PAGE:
York Big Tent Ideas Festival 6. (ECONOMIC AND PHYSICAL REGENERATION (partnership with Aviva).
View the other York Big Ideas Festival reports HERE.
Chair: Ros Bragg, director, Maternity Action
- Dr Ernestine Gheyoh Ndzi, Associate Dean, Crime and Policing, York St John’s University,
- Rachael Maskell, MP for York Central,
- Prof Julie Macfarlane, co-founder Can’t Buy My Silence (by video link).
What with paid and unpaid work, women are burdened disproportionately with workload, said Ros Bragg at the start of the meeting in York – ten years after the Equality Act, the protections in place don’t work.
Dr Ernestine Gheyoh Ndzi said that about 52 per cent of the UK workforce are women, and females dominate certain sectors but are in a minority of leadership positions in the UK. There is still a gender pay gap, because more women are in part-time, insecure, and low-paid work.
Parenthood provides a key challenge. It isn’t a bad thing, she said. But adequate support is not provided for women. Women are considered primary care givers for children and elderly parents.
Yes, they get 52 weeks of maternity leave but only first six weeks are on 90 per cent pay and then rest is statutory. Paternity leave is only two weeks, reinforcing the expectation that women are supposed to be at home.
Women are seen as the gatekeepers of maternity policy – if men want to take more leave, they have to get consent from the woman. “Change needs to be instigated by policy makers. To support women and mothers, the narrative needs to change along with the legal framework,” she said.
Rachael Maskell MP said that there was an intersection of protected characteristics. “Those that need most protection are furthest from power. Time is a privilege. Power must be taken from institutions to achieve change,” she said.
Challenging the legislation is a start but it won’t gain women equality, said Rachael. Those who experience discrimination will go unnoticed as they will leave the workforce. We need to occupy those difficult spaces. ‘”Rather than putting forward nudges and tweaks lets hold the system to account. Trade uions are the best space for protecting women’s rights in the workplace.“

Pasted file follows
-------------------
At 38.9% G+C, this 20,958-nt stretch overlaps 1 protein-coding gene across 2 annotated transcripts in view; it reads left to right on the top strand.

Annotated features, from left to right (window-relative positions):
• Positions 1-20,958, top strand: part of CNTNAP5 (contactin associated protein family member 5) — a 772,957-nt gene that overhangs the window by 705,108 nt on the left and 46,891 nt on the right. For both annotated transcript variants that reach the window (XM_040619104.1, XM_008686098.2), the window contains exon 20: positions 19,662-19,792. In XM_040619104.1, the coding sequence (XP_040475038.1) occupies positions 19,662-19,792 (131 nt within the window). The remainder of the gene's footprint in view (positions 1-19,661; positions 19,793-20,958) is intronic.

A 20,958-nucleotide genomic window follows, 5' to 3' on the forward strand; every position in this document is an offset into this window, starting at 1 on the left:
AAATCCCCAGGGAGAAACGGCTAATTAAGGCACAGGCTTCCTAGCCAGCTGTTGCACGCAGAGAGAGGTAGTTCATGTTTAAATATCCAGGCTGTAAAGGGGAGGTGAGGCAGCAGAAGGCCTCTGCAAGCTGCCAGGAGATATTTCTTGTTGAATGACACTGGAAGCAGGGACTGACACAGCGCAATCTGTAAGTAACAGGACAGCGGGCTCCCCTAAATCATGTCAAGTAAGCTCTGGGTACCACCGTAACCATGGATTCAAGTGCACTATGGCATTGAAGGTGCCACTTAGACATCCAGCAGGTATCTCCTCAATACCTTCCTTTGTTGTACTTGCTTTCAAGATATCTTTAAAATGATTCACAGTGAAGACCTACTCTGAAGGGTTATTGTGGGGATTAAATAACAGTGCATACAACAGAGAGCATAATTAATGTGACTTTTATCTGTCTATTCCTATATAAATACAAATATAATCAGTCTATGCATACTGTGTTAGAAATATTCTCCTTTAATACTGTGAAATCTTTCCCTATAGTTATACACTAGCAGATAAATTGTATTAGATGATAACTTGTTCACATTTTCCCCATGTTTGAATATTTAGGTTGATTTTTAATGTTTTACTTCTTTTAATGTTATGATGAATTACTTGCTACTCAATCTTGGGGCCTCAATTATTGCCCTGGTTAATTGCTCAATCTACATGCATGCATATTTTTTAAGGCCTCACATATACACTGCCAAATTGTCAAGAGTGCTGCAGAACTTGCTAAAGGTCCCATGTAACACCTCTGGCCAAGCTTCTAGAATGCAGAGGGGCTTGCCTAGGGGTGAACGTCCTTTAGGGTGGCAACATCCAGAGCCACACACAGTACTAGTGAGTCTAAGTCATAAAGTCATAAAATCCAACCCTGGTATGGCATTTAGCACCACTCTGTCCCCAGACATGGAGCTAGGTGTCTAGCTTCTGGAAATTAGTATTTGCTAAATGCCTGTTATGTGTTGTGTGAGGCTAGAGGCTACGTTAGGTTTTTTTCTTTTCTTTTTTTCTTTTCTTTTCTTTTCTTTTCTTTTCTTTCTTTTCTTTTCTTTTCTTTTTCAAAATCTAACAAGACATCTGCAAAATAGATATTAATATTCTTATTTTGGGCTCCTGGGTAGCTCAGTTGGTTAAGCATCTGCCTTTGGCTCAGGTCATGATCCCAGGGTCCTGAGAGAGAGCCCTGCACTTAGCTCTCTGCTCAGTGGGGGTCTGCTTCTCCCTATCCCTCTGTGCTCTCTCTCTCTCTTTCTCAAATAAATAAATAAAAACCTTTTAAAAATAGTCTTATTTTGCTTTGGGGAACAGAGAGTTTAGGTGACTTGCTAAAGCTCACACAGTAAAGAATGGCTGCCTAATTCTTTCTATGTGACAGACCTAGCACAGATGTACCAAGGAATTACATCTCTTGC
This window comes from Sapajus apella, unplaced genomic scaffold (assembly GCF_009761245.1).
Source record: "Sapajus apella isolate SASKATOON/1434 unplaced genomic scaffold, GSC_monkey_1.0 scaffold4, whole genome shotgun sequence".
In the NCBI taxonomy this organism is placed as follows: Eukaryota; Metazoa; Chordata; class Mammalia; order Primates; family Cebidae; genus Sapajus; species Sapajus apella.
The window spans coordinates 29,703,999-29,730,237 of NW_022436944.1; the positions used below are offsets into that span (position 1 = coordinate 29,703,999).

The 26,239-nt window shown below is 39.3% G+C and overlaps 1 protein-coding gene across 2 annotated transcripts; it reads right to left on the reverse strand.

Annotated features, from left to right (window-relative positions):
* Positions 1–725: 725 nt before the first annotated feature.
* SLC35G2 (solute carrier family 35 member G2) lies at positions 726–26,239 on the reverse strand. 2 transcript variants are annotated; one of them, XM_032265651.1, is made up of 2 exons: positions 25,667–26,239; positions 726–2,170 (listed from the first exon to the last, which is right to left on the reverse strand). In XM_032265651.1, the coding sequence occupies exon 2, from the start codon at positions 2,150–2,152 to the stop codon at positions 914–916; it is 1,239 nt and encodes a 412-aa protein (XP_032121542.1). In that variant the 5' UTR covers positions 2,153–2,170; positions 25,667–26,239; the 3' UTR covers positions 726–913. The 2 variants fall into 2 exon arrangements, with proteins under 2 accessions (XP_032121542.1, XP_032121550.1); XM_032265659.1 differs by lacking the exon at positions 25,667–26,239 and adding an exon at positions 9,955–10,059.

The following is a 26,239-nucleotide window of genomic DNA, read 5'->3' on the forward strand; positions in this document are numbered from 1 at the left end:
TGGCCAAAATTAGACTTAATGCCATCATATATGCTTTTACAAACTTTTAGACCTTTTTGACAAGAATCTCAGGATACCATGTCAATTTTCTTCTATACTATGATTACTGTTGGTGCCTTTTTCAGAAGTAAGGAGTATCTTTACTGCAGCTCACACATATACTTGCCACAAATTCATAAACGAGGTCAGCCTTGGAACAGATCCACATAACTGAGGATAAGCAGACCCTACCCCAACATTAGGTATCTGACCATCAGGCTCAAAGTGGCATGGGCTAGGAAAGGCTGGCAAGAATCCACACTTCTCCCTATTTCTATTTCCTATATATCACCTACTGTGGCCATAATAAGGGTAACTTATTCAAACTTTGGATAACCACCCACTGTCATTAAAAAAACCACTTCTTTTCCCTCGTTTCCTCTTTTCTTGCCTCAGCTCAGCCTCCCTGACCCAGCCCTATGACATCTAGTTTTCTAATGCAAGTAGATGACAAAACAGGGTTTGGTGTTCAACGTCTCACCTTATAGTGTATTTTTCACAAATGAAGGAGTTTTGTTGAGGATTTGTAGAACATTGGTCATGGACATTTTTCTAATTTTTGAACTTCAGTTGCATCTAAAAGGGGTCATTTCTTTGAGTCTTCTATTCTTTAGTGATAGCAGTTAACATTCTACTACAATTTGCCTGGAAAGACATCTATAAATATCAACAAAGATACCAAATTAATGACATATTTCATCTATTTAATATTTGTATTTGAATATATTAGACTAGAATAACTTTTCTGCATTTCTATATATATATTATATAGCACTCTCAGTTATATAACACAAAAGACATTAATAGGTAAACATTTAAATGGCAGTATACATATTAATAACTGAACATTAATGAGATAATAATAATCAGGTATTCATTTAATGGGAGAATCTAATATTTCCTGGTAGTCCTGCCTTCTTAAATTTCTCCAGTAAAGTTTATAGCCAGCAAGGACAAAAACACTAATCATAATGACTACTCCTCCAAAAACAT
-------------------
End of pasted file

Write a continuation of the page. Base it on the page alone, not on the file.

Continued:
Julie Macfarlane said we need to “give power through knowledge of law.” Non-disclosure agreements (NDAs) are a small but critical part of the struggle for equality. The NDS system allows employers to disguise misconduct towards women in the workplace. Threat, intimidation and use of power over women who sign NDAs.
NDAs are often used in sexual harassment or pregnancy and racial discrimination. We need to push back to get a settlement without an NDA. NDAs are one-sided agreements designed to protect the perpetrators not the victim. Legislation needs to be created to stop the use of NDAs to cover up misconduct.
NDAs are now used in 90-95 per cent of civil cases, minimising and undervaluing the responses of women.
“Dependency on the law means we don’t bring the necessary change that is required to tackle issues like the gender pay gap,” said Rachael. “Time is a massive factor, women in care giving roles do not have the capacity to make that a top priority. Injustice and disadvantage run though a woman’s life into pensions.”
The push needs to come from civil society to initiate change but it needs to be sustained. Work is changing massively and there is an opportunity for promotion. But sectors like social care are still very low paid, work being segregated (female dominated sectors).
These issues have gone on for generations, said Ernestine. “The discrimination has always been there but why is it still going on? People are tired of it but it’s not changing. Policy makers and enforcement have not taken ownership of the issue. The people who are supposed to support you are those who blame you. When women complain it is not taken seriously and, until the channels are correct, they will feel silenced.:”
Ros ended the meeting by saying that women needed to organise with determination: “We need to be creative in the action we take to challenge things.”